How JustAnswer Works:
  • Ask an Expert
    Experts are full of valuable knowledge and are ready to help with any question. Credentials confirmed by a Fortune 500 verification firm.
  • Get a Professional Answer
    Via email, text message, or notification as you wait on our site. Ask follow up questions if you need to.
  • Go back-and-forth until satisfied
    Rate the answer you receive.
Ask Ben Jones Your Own Question
Ben Jones
Ben Jones, UK Lawyer
Category: Law
Satisfied Customers: 66920
Experience:  Qualified Solicitor
29905560
Type Your Law Question Here...
Ben Jones is online now

I purchased a HoverBoard online and the very basic handbook

This answer was rated:

I purchased a HoverBoard online and the very basic handbook suggested there were 3 speed settings varied by an app. When I could not work the app I was told to ignore the handbook and there was only one setting. I then asked for the ‘correct’ handbook but the company’s ‘Customer Services Deot’ are no longer communicating with me. Do I have a good case for getting my money back even though the advertising said very little and nothing about different speed settings. It was also advertised as costing £199 reduced from £399, which I doubt is true.
JA: Where are you? It matters because laws vary by location.
Customer: I am in the England and the company is shown as a British company with a registered office in London and another address in Leicester.
JA: What steps have you taken so far?
Customer: I have just sent emails to the company’s Customer Services Dept asking why they apparently sent me an inappropriate handbook and asking for the correct handbook but after a few responses they are not responding.Their argument is they never advertised the board had alternative speed settings and to ignore the handbook but when I asked to be sent the correct handbook, they have failed to respond
JA: Anything else you want the Lawyer to know before I connect you?
Customer: My case is either the board they sent does have 3 speed and I can’t access them or they have yet to send me the correct handbook but in either event the item they have sold me is incomplete and they have misrepresented the position to me.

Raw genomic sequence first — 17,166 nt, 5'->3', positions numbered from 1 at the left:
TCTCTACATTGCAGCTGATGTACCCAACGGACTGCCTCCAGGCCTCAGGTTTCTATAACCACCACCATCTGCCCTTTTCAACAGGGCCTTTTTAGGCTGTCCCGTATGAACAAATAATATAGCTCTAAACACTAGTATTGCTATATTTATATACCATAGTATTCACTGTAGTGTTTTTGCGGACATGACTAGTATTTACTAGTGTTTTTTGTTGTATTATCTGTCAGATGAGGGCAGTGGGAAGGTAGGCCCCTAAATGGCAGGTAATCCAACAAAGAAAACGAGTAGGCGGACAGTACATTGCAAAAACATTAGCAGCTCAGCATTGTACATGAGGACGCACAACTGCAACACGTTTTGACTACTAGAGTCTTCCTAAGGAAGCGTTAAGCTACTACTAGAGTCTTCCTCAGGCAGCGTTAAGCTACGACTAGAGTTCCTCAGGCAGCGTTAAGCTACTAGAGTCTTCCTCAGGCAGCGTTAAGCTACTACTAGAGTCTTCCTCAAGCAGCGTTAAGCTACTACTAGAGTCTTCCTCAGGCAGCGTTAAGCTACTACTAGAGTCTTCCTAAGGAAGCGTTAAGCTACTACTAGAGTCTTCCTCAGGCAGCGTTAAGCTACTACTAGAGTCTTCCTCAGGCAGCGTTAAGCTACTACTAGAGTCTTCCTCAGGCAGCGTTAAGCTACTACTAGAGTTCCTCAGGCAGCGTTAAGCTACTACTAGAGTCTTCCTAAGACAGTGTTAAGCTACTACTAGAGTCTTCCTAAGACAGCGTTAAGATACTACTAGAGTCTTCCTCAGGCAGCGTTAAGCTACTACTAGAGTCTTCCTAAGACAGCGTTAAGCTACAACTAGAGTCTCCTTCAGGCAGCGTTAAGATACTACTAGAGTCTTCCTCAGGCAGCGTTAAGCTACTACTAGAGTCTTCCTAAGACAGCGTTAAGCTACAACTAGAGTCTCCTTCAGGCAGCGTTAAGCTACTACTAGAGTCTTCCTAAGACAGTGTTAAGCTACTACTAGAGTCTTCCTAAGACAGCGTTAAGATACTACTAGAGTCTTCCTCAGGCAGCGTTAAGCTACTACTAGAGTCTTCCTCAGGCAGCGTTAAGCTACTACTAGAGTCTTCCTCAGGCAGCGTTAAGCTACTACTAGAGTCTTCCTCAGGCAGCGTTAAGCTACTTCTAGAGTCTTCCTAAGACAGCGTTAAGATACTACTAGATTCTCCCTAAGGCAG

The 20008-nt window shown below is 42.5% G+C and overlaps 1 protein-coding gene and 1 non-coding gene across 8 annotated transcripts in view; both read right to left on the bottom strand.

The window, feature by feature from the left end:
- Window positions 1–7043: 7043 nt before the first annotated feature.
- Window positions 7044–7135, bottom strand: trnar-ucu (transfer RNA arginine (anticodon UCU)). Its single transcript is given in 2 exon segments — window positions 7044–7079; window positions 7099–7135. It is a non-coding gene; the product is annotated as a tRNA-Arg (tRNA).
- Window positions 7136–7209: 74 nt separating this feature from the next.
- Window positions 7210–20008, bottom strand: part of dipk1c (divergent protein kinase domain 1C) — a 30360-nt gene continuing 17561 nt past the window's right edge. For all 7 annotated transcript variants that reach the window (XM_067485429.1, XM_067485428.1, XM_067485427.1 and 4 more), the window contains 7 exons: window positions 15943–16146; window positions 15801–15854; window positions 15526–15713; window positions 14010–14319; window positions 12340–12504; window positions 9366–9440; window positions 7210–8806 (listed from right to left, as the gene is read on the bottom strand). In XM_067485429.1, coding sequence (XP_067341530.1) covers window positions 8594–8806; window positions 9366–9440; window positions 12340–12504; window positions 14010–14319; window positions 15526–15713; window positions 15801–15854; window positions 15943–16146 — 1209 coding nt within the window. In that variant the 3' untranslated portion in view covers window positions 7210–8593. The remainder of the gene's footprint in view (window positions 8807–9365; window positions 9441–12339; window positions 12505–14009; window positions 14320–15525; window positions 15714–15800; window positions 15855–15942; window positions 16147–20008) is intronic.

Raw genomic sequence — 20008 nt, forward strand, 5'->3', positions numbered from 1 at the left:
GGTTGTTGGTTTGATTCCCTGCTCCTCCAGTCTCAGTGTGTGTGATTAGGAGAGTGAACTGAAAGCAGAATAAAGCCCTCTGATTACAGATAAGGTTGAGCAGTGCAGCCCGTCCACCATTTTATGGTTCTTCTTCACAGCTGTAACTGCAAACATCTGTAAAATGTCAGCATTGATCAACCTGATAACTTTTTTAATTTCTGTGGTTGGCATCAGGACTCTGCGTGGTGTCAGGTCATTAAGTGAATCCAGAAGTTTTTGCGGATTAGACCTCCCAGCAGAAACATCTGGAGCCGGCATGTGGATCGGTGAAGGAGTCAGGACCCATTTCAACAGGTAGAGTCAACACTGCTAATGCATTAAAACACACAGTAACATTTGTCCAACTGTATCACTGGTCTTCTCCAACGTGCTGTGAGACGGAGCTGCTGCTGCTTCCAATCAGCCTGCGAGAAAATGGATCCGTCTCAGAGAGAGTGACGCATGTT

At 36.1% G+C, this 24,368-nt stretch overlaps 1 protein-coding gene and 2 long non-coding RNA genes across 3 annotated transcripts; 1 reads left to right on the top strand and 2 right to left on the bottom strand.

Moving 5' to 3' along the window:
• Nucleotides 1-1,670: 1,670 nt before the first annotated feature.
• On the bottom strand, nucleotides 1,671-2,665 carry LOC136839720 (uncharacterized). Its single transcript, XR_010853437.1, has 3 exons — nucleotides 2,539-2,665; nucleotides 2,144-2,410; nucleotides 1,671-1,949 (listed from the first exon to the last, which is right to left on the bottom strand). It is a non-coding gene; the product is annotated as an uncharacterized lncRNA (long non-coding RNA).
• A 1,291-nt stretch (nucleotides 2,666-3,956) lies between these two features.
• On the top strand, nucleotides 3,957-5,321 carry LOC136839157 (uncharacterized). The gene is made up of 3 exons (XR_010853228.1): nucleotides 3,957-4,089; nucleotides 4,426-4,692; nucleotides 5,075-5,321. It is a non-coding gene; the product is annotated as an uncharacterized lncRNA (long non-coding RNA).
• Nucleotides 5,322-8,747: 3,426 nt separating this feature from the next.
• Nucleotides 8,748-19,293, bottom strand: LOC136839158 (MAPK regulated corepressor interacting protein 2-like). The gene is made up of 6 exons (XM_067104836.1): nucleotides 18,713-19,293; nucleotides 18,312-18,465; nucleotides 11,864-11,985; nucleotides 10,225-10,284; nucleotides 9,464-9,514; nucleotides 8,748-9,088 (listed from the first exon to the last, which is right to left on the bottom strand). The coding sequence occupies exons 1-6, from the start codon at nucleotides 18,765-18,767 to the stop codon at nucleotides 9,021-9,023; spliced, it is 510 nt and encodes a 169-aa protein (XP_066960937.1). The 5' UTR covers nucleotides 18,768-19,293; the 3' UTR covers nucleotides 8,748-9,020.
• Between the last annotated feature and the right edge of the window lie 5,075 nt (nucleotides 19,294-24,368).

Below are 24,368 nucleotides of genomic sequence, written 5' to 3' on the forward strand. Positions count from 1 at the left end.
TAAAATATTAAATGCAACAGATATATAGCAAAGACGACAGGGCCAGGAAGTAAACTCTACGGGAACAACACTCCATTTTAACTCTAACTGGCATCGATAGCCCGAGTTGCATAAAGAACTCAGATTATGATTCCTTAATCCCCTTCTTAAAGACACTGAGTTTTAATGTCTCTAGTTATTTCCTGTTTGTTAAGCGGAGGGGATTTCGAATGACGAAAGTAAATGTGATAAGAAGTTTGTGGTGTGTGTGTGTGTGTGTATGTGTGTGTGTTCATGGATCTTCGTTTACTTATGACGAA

Hello, I’m Ben, a UK lawyer and will be dealing with your case today. I may also need to ask some questions to determine the legal position.

When did you buy it?

Customer: replied 17 days ago.
Ok I bought it last week
Customer: replied 17 days ago.
I bought it 8 days ago

Thank you. I will get back to you with my answer as soon as I can, which will be at some point today. The system will notify you when this happens. Please do not reply in the meantime as this may unnecessarily delay my response. Many thanks.

Many thanks for your patience. When a consumer makes a purchase from a business seller, they have certain 'statutory' rights under the Consumer Rights Act 2015, which states that the goods must be:

· of satisfactory quality – they must not be faulty or damaged when received

· as described – they must match any description given at the time of purchase

· fit for purpose – they should be fit for the purpose they are supplied for

If they do not meet the above requirements, you will have certain legal remedies against the seller. Any rights against the manufacturer will only be under a manufacturer’s warranty that came with the goods. Do note, however, that there is no protection against fair wear and tear, misuse or accidental damage, faults that were pointed out at the time of sale or if you change your mind and no longer want the goods. So you have to argue that the issues fall within at least one of the above to eb able to take it further.

The rights against the seller are: